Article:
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Showing posts from 2013

InternetNZ Would Like You To Be A Councillor

The famous Nat has stepped down from his role as Councillor at InternetNZ and therefore a space for YOU is now open. YOU, if you're a member - if you're not, WTF! I assume that the Kiwis that come to this blog are in some way working in IT and probably something to do with "the cloud". If that's YOU then why on earth aren't you an active member of the New Zealand organisation looking after the pipes you work on? Not being a member is like operating a haulage company and not caring about the roads or being a member of the Roads Association (if there is such a thing). Join here: If you are a member then let me know if you need to be nominated . Here's the role you'd be taking on:

NetHui 2013 - My Plan Of Attack

I'm going to this year's NetHui ( tickets are available and, for $40, it is a absolute bargain) The programme is chock full of awesomeness and I love how some of the session facilitators have been, through proper and right channels, promoting their particular sessions. Right, my plan of attack will be: Monday ( G+ event ) Be Registered and Welcomed Be very active in the Wellington Workshop – Making Digital Visible Eat lunch Hmmm, not sure what to do here as I will be joining halfway in to other workshops - might pop back to the Pikselin office for a bit Sip afternoon tea Listen to Russell Pop briefly to the Digital Inclusion meetup Tuesday ( G+ event ) Listen to Jordan and Amy Quaff morning tea Listen to Quinn Learn at  Issues, Issues, Issues Enjoy lunch Be active in  NZ Inc and the Internet Delight in afternoon tea Listen to the "Faster Broadband" panel Be wrapped-up Meet up at the Creative Commons do Solve X with Google X Wednesd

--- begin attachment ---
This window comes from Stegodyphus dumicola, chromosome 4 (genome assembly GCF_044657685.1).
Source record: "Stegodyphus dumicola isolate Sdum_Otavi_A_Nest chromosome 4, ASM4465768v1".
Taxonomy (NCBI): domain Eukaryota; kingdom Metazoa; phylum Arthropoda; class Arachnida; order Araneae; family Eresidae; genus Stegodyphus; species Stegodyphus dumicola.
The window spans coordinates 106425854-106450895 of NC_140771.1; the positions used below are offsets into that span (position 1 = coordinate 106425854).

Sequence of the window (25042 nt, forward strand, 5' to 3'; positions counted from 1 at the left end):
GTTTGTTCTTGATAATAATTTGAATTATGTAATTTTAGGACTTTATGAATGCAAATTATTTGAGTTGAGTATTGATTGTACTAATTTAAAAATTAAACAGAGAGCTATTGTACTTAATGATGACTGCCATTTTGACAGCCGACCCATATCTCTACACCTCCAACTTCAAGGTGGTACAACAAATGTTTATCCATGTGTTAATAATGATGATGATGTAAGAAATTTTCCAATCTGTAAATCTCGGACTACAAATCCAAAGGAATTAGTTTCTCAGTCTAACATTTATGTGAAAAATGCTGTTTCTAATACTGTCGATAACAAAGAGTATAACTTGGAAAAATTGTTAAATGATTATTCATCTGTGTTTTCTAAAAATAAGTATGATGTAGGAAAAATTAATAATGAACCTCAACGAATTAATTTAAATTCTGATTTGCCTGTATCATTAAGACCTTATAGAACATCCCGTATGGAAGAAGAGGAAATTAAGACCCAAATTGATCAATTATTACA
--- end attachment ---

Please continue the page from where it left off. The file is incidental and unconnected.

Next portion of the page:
Twitter, A Look Back In Awe

Finally got Twitter archive to download ( here's how ) and have unzipped, popped it into Google Drive so I can run it through any browser ( here's how AND how to keep your archive up to date ). Fascinating stuff, in a narcissistic way. Twitter, born July 2006. I appeared on March 15th, 2007 with, wait for it, ... "Um ... now what?". Well at least it wasn't hello but it was damned close. I recall it had been talked about on the Wellingtonista (or maybe on the internal email list that used to constantly fly around for those of us that were regular posters at the time) and thinking, "I MUST be on that". As is regulation I signed up and then had no idea what to do next. It seemed empty, quiet, pointless. I came back in November 2007 with, "Trying to get twitter and Facebook to work ... failing", ah such naive and silly days. Have no fear, I am not going to go through ever damned tweet - a few highlights First tweet reply was to 

1 Reason Why You ALL Should Sit Together

I agree with Marissa Mayer, we should never set out to have teams working apart from each other and, if I had the experience that she has had via Google I would have sent the same "memo" to all Yahoo! staff as well. When Marissa Mayer sent out the email (well, more accurately when it was leakd and I saw it reported) my initial reaction was, "Duh, of course she'd say that, it's what they do at Google!" ... no, really, the worlds largest, most successful "cloud" company operates very strictly on a "work next to your colleagues" principle as outlined by Eric Schmidt way back when: Pack them in. Almost every project: at Google is a team project, and teams have to communicate. The best way to make communication easy is to put team members within a few feet of each other. The result is that virtually everyone at Google shares an office. This way, when a programmer needs to confer with a colleague, there is immediate access: no telephone tag

How many items on your desk are "NZ made"?

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Is The Cloud A Lonely Place?

What struck me straight between the eyes when I saw Xero's "What is cloud computing?" explanatory diagram is just how lonely the cloud could seem: Look at all those old fashioned, drab ways involving other people vs the modern, new and very much in colour way using the awesome cloud :-) Do I really believe the cloud is a lonely place - no. I daily experience how the cloud allows me to connect to many more. However, I do think that an over reliance on placing a computer between us (me) and the "many more" can, at times, lead to feeling lonely in a crowd. Let's be honest, the best way to connect is face-to-face in the same physical space. Next is face-to-face using video followed by a voice call (heck, pick up the phone). Of course if you're already connected and have a strong relationship you will pick and chose the most relevant, there's nothing wrong with txt'ing, "On my way". If, however, this is a new connection then pl